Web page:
Friday, January 19, 2001
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Posted on: Friday, January 19, 2001

Don't wait to be sued on building accessibility

By Lunsford Dole Phillips
Disabled-rights attorney

The purpose of the Americans with Disabilities Act is "to provide a clear and comprehensive national mandate for elimination of discrimination against individuals with disabilities," in the words of Congress. The ADA’s goal is to make our communities fully accessible to persons with disabilities.

Congress designed this 1990 civil rights law to accomplish that goal gradually. The ADA requires most new building construction, renovation and alteration to be fully accessible. Thus, as older buildings are remodeled or replaced over time, more buildings will become fully accessible.

Designing a building to be accessible does not raise costs significantly.

The ADA controversy brewing in Hawaii and elsewhere involves removal of barriers in existing buildings. Some businessmen have complained about the legal costs of "frivolous" ADA lawsuits. Rest assured that if the court finds that a business has been sued without good reason, the court has the power and the duty to award the business all of its legal costs from the party bringing suit.

But most ADA lawsuits are not frivolous. For whatever reason many businesses have not focused on removing barriers. Therefore Hawaii’s noncomplying businesses would be wise to heed one piece of free advice: Don’t wait to be sued. Here are three good reasons to follow this advice.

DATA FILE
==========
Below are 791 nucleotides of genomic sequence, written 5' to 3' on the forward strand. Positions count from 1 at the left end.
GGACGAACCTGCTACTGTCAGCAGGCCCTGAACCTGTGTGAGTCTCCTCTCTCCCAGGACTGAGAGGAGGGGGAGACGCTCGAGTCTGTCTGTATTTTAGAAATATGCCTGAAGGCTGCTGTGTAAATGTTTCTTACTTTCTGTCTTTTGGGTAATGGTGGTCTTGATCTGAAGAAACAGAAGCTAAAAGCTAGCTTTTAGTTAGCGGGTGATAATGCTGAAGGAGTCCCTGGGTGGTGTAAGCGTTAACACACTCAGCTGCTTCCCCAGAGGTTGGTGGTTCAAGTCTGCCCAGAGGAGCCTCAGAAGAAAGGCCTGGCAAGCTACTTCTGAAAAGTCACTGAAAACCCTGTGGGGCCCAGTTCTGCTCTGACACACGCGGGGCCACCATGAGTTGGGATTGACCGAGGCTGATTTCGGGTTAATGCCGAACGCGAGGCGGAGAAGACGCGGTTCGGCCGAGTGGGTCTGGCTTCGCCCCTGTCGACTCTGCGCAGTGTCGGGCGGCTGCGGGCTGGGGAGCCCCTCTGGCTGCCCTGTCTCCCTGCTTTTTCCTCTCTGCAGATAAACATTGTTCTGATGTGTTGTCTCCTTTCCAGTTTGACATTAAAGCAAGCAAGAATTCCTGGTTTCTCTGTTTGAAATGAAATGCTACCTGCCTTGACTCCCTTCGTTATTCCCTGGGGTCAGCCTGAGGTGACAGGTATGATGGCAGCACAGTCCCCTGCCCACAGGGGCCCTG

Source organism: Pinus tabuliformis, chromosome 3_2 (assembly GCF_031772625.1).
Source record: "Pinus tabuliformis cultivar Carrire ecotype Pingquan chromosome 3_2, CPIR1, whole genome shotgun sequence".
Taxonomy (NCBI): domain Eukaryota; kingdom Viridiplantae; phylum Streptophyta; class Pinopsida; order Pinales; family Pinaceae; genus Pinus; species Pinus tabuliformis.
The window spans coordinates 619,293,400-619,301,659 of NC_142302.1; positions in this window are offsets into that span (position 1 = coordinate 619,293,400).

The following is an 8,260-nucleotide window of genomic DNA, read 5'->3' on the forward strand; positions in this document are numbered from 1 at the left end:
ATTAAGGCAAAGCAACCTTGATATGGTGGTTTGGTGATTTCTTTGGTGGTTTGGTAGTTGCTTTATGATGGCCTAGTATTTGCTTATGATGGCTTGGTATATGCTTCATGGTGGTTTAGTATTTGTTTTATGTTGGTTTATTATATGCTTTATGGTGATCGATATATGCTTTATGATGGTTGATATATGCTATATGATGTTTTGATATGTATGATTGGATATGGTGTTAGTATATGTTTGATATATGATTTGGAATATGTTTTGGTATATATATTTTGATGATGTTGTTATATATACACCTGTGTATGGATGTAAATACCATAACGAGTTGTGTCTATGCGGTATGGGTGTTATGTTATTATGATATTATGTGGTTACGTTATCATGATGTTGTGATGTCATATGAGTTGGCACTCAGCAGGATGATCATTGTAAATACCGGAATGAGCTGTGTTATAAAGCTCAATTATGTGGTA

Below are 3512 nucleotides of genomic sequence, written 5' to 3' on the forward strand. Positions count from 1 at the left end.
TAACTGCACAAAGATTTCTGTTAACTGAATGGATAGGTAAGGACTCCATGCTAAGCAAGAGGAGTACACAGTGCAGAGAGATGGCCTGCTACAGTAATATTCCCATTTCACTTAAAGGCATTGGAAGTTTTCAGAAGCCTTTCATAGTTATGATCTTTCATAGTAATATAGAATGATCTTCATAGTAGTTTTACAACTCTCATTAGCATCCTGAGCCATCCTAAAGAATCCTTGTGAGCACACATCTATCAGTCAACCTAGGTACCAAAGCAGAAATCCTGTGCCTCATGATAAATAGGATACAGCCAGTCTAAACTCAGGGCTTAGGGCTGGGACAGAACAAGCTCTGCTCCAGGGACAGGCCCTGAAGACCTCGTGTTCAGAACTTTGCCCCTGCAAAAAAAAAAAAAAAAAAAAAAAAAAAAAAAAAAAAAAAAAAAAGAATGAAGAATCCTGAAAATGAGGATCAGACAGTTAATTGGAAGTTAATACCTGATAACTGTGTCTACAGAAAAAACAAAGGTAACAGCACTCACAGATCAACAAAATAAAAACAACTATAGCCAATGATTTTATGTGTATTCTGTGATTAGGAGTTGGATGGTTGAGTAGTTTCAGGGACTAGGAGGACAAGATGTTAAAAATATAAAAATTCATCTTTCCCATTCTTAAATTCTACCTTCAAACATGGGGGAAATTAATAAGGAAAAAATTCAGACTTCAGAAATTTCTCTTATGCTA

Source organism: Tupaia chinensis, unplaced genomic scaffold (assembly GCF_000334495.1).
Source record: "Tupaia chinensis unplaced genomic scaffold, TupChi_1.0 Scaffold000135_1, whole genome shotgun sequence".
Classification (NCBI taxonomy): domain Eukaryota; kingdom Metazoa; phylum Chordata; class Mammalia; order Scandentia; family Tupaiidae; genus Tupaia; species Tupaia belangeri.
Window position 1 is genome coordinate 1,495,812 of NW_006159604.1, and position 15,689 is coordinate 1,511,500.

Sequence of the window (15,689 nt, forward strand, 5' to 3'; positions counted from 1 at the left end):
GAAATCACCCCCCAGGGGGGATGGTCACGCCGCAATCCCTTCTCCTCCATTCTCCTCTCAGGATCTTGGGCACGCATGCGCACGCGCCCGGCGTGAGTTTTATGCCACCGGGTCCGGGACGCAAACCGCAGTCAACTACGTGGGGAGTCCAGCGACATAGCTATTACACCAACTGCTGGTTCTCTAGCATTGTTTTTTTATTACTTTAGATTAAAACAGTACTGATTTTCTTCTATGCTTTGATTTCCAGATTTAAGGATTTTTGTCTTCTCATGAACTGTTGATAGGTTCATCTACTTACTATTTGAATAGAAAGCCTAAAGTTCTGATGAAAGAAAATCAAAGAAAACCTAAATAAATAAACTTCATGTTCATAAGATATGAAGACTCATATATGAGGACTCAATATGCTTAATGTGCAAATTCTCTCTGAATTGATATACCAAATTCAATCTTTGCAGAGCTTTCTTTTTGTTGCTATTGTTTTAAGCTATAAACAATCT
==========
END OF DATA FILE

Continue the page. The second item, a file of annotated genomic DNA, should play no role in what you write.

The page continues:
An existing business’s entire legal obligation is to do what is "readily achievable," meaning without great effort or expense. No one can be driven out of business by the cost of compliance. And most businesses are eligible for a tax credit that largely offsets barrier -removal costs.

If a business has not done what it can to remove barriers, it will eventually be sued and will end up paying the legal costs of both sides. Those costs are likely to be thousands of dollars.

Letting barriers remain is like putting a sign in the window that says to persons with disabilities, "We don’t want your business." Fifteen percent of the population has disabilities. And baby boomers will swell the ranks of persons with disabilities as they age. Smart businesses will beat their competitors to this growing market.

For free information on how to comply with the ADA, call the U.S. Department of Justice hotline at 1-800-466-4232. Or contact a competent accessibility consultant. Be sure your barrier removal is done properly.

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